Updates from COP21: A New Role for International Standards in the Fight Against Climate Change

January 5, 2015


As a follow-up to my last blog on the subject of COP21, I wanted to share another key development which I’ve been tracking for the past year and which was made clear at this month’s events in Paris. Namely, the discussion of international standards development to address climate change adaptation and mitigation signifies a major step which will make it easier for organizations and government agencies to meet emission reduction goals based on globally-established best management practices.


More than 50,000 participations from across the globe swarmed Paris for the COP, including 25,000 official delegates representing nearly 200 parties. The main takeaway from the event is that for the first time in 20 years of UN negotiations, international participants reached a universal agreement on climate change mitigation goals: namely, to keep global warming below 2°C. The new agreement—which supports the Kyoto Protocol (established in 1997)—has been accepted and includes nearly 200 country commitments to work toward concrete emission reductions. Moving forward, mitigation projects and initiatives by participating countries will be based on international standards rather than a patchwork of homegrown requirements. A community of global climate change experts—myself included—are contributing to providing these standards.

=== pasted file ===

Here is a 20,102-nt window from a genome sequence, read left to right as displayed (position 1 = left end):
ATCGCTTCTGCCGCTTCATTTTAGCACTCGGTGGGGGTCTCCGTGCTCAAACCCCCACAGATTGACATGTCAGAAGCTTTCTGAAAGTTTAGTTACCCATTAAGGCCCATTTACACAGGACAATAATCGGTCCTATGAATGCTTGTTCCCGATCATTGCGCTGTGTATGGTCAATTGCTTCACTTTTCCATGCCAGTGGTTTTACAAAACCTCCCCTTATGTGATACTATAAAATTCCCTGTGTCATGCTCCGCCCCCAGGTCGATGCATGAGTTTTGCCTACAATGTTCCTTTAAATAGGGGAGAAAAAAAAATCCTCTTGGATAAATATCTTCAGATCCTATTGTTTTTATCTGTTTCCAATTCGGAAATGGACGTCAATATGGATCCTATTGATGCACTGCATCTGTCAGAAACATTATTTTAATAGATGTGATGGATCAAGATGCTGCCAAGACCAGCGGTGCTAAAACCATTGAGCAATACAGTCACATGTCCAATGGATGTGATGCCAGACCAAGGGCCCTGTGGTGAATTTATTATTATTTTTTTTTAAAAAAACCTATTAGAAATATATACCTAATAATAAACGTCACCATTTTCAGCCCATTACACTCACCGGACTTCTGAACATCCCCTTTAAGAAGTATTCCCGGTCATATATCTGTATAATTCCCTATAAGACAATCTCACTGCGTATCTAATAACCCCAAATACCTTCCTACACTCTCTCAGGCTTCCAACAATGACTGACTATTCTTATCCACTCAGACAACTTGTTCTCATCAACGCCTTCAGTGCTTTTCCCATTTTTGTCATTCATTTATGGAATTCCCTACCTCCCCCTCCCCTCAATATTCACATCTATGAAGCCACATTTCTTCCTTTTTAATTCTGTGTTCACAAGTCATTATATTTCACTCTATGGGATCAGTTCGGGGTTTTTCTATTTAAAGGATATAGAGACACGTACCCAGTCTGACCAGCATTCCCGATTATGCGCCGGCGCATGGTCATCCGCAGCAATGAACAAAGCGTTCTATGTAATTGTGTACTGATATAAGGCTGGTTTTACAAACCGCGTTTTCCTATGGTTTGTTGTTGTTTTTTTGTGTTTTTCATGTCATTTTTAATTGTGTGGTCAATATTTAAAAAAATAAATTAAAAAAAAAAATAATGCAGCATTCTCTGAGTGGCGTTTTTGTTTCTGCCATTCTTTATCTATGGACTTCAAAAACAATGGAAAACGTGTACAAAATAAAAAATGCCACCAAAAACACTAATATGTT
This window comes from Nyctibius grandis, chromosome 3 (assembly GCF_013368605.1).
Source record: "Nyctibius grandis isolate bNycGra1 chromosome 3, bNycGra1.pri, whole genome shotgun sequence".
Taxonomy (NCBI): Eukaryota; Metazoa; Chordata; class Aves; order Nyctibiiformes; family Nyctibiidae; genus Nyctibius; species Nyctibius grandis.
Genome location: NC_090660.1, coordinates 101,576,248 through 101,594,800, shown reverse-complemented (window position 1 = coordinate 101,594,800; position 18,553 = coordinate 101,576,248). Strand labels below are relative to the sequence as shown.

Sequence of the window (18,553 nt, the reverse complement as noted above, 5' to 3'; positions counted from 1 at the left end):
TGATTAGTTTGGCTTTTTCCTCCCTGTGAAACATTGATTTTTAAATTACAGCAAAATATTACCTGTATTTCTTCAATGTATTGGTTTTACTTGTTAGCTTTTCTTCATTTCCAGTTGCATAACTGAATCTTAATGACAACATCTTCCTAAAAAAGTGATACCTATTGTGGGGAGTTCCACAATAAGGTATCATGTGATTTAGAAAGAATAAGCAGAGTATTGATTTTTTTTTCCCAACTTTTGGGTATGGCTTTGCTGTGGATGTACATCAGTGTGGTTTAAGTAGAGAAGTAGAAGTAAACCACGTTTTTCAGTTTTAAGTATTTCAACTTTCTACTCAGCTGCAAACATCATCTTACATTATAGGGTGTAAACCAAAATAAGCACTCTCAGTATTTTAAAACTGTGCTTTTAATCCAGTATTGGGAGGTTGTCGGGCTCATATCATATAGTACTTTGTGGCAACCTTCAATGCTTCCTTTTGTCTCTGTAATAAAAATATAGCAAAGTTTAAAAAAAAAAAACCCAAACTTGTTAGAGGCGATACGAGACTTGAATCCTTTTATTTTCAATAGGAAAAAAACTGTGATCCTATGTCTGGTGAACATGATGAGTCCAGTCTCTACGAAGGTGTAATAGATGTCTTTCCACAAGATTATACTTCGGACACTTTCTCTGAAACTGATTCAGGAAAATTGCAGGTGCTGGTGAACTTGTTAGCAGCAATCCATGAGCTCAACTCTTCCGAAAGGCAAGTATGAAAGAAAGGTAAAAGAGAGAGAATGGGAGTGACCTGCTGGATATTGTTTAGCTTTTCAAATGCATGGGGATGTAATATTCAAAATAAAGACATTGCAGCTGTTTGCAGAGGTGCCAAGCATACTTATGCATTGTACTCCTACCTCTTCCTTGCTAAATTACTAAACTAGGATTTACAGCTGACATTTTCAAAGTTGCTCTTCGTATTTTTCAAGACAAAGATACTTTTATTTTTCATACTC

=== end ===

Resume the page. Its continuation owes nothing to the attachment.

Notably, consensus has been reached among major international players – including the United Nations Framework Convention on Climate Change (UNFCCC) and International Organization for Standardization (ISO) – that the use of internationally accepted standards developed by standards organizations will be most beneficial to organizations and governments around the world. These standards will include processes for third party verification (such as ISO 14064-3 and ISO 14065) as a key to ensure emission reductions resulting from efforts such as renewable energy implementation and other offset initiatives. They will also establish agreed-upon best management practices for climate adaptation planning. By establishing these International standards, jurisdictions worldwide will have a common guide to aid in developing their own requirements to strategically meet country commitments.


Beyond establishing a global consensus, why are standards so important in the grand scheme of meeting the promises made at COP21? At this point in the climate fight, it’s not only the developed countries that are responsible for reducing emissions; developing countries are also committed to limit high emission activities (such as building new coal power plants) and promote higher efficiency, low emission alternatives (such as renewables) in order to curb their emissions as they continue to industrialize. In order to achieve these goals with limited resources, however, they will require financial and technical support from outside organizations while still maintaining operational control over new initiatives. Internationally accepted standards offer a tangible benefit to these communities by providing a framework on how to accomplish and verify reductions, while allowing flexibility for countries to implement the standards in ways that make sense in their economies and with their resources.